Poking around some images last night, I looked again at this one. In many ways it’s similar to other panoramas of town taken from near the same spot at about the same time. But a closer look reveals a few interesting details, including the capture of a couple of buildings not otherwise photographed during the war.
Most obvious are men perched in the tree, peering across the river, probably during the fighting beyond town on May 3, 1863. At first glance there appear to be two, but on closer inspection, there are in fact three.
Looking deeper into town, we can see two buildings that do not appear in any other photographs that I know about. Continue reading
Over at Spotsylvania Civil War, our friend and fellow blogger, John F. Cummings III, steps into neighboring Stafford County for some impressive detective work on President Abraham Lincoln’s April 8 review.
John’s post concludes a four-part series by several authors:
–introduction to the review, keyed to the modern streetscape
–introduction to the 1863 map and sketch of the review
–evaluation of the map specifically
–evaluation of the sketch specifically, keyed to the modern streetscape
Check ‘em out. In the process of bringing the pagentry of April 8, 1863 into focus, this collaborative resarch effort shows it to be both more complex than previously understood—the President reviewing each of the component units of four army corps twice in the same day—and more geographically expansive as well—covering a vast wedge of ground extending from the Phillips House property on the southwest to the Boscobel estate on the northeast.
Whew. That’s a lot of reviewing.
Sketch by Alfred R. Waud. Date and place unknown. Library of Congress.
John has also uncovered a new photograph, believed to be of the Widow Susan Alsop, whom we have written about here.
Noel G. Harrison
By Donald Pfanz [Don has done trememdous work on the creation of the National Cemetery. This piece, and the post to follow, are derived from that work. The whole will eventually be published in book form.]:
Unioni burial temas in 1864. An engraving made from a period photograph.
When the Confederates abandoned the Muleshoe Salient on the morning of May 13, 1864, Union forces occupied the contested ground, now thickly carpeted with blue and gray corpses. To make the position tolerable, the Northern soldiers threw the bodies of the dead in the trenches formerly occupied by their foes and kicked dirt from the adjacent parapet down on them. Thus, remarked one soldier, “the unfortunate victims [had] unwittingly dug their own graves.”
Burial of a Confederate soldier at Widow Alsop's farm.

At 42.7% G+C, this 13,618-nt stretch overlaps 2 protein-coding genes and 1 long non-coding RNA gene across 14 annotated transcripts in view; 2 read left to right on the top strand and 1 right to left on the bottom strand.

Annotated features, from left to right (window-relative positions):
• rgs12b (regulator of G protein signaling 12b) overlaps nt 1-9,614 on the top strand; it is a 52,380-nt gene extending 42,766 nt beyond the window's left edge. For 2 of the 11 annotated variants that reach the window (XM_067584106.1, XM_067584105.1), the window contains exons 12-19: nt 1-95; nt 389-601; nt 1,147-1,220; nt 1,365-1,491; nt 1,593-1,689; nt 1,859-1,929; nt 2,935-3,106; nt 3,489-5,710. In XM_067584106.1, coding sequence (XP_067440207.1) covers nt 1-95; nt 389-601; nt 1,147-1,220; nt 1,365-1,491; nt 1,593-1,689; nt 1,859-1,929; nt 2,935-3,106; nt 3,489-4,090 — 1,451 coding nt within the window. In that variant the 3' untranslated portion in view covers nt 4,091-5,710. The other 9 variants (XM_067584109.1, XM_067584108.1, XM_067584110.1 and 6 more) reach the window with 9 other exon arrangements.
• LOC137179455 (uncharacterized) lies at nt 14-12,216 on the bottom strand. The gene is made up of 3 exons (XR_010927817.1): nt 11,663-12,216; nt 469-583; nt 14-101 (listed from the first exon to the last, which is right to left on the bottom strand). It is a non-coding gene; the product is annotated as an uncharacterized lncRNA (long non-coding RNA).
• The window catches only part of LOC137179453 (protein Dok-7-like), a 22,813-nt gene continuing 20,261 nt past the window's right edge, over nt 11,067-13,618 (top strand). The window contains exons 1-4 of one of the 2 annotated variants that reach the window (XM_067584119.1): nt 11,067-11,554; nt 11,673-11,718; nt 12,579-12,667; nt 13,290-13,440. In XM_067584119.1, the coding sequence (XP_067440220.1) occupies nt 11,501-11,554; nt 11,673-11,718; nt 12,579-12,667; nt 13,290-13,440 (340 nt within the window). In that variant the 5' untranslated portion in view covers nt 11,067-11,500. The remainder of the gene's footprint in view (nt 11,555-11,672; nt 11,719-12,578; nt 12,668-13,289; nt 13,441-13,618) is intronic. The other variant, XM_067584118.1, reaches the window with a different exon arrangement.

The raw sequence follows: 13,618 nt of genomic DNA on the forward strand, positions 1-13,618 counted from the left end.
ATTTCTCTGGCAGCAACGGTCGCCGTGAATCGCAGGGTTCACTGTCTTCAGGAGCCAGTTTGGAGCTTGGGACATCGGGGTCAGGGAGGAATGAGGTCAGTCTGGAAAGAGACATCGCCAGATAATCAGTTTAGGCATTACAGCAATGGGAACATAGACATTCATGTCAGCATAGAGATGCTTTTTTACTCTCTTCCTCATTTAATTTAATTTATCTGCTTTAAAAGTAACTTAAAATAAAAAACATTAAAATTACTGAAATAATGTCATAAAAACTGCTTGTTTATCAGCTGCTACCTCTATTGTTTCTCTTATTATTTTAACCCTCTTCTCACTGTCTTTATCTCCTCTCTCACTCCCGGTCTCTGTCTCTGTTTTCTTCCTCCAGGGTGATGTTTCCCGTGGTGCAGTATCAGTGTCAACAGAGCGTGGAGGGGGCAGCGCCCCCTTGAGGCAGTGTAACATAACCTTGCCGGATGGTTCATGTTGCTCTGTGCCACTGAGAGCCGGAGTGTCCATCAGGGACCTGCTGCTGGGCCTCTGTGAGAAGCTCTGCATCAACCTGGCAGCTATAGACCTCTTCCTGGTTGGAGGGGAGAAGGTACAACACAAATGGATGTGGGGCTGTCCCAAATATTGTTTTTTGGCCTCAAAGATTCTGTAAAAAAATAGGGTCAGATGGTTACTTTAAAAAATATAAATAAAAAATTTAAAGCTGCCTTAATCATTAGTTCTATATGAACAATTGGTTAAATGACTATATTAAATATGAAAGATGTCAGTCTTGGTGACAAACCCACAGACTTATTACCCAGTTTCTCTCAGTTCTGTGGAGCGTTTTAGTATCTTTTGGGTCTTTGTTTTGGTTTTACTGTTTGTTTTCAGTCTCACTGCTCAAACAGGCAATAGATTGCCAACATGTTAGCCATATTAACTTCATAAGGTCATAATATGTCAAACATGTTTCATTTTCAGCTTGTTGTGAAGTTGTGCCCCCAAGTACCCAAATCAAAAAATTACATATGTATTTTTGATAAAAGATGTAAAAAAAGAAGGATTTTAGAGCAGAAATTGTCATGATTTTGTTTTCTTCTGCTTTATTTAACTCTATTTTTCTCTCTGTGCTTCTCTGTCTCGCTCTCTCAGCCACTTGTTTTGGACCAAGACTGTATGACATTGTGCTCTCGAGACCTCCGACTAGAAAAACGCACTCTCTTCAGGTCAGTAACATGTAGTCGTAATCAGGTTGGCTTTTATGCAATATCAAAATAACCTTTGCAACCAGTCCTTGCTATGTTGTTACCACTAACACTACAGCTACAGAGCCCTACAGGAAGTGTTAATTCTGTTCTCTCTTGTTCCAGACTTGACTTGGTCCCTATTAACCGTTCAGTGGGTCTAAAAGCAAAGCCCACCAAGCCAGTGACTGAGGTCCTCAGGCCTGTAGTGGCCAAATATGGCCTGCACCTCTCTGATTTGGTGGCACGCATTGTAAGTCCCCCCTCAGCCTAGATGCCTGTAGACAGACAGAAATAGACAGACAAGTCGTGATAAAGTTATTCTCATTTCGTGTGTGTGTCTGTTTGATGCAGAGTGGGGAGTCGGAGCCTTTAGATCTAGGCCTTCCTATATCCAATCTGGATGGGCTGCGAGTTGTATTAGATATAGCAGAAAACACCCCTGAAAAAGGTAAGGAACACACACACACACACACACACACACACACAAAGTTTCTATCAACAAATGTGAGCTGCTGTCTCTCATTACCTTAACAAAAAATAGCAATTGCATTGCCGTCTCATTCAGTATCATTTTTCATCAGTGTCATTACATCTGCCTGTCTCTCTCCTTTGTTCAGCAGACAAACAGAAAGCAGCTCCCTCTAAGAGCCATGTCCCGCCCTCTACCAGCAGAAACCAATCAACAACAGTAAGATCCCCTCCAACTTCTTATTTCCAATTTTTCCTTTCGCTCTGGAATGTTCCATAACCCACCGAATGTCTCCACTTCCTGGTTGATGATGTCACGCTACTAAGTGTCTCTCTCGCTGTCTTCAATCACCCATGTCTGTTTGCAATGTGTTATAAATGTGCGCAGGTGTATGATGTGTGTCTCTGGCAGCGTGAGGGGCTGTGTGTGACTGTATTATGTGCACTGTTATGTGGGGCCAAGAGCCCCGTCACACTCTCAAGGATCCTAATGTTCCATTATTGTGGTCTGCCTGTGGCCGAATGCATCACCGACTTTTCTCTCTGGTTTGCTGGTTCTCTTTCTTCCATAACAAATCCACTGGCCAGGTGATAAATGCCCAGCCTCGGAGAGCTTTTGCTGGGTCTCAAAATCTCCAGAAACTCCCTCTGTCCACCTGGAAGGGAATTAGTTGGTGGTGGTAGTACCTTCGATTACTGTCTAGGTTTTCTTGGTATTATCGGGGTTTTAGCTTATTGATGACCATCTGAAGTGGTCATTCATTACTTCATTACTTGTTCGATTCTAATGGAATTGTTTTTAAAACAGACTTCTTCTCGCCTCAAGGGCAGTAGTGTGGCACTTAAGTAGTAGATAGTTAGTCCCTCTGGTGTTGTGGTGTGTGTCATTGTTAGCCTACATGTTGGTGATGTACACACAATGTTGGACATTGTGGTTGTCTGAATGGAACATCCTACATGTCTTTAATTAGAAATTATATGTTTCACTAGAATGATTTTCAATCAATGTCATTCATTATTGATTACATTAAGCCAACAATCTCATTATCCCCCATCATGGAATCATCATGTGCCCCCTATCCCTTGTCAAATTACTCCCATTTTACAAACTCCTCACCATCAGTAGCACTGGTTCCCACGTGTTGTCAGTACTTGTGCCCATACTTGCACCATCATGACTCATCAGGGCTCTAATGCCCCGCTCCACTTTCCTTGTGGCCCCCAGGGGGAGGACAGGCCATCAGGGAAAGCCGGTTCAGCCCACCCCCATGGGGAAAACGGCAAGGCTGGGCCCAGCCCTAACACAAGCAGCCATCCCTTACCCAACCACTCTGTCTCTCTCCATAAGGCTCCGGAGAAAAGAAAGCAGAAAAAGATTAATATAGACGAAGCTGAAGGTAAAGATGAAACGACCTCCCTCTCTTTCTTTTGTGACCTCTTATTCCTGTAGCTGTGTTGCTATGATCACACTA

Not all graves were so large and impersonal. Continue reading
From John Hennessy:
Men of the Union Sixth Corps on the heights above the Lower Crossing,1863.
For those of you interested, we have managed to set a date and arranged access for an exploration of the lower crossing site–where three times parts of the Union army crossed the river. Saturday May 21–specific time yet to be determined. Spotsylvania County has been integral in arranging this, as has one of the businesses adjacent to the site of the crossing. So far as we know, this is the first time since veterans visited that any group has been over the ground for historical purposes. It will be high spring, so we can expect all the unpleasantries of hacking through Virginia woodlands at that time of year–ticks, poison ivy–so please know that in advance. Know too that though the walk will not be long, the ground we’re covering is anything but improved; the ground is rough, some slopes are fairly steep.
One of the most famous images of the Civil War, taken near the lower crossing.
The Lower Crossing is, photographically, likely the most heavily documented site on the four battlefields around Fredericksburg. Our visit there on May 21 will explore the landscape as it relates to images. Eric and I have been there only once, so no doubt we will be all discovering some things together.
We have written a fair amount about the Lower Crossing site; check out our posts here, here, and here. Rest assured we’ll be writing a bit more in advance of the tour on May 21. We’ll also provide some more specifics about the tour.
So that we can have a sense of how many people are likely to show up, we’d be grateful if you’d let me know if you plan to attend. You can email me at firstname.lastname@example.org.
We look forward to seeing and meeting some of you on May 21.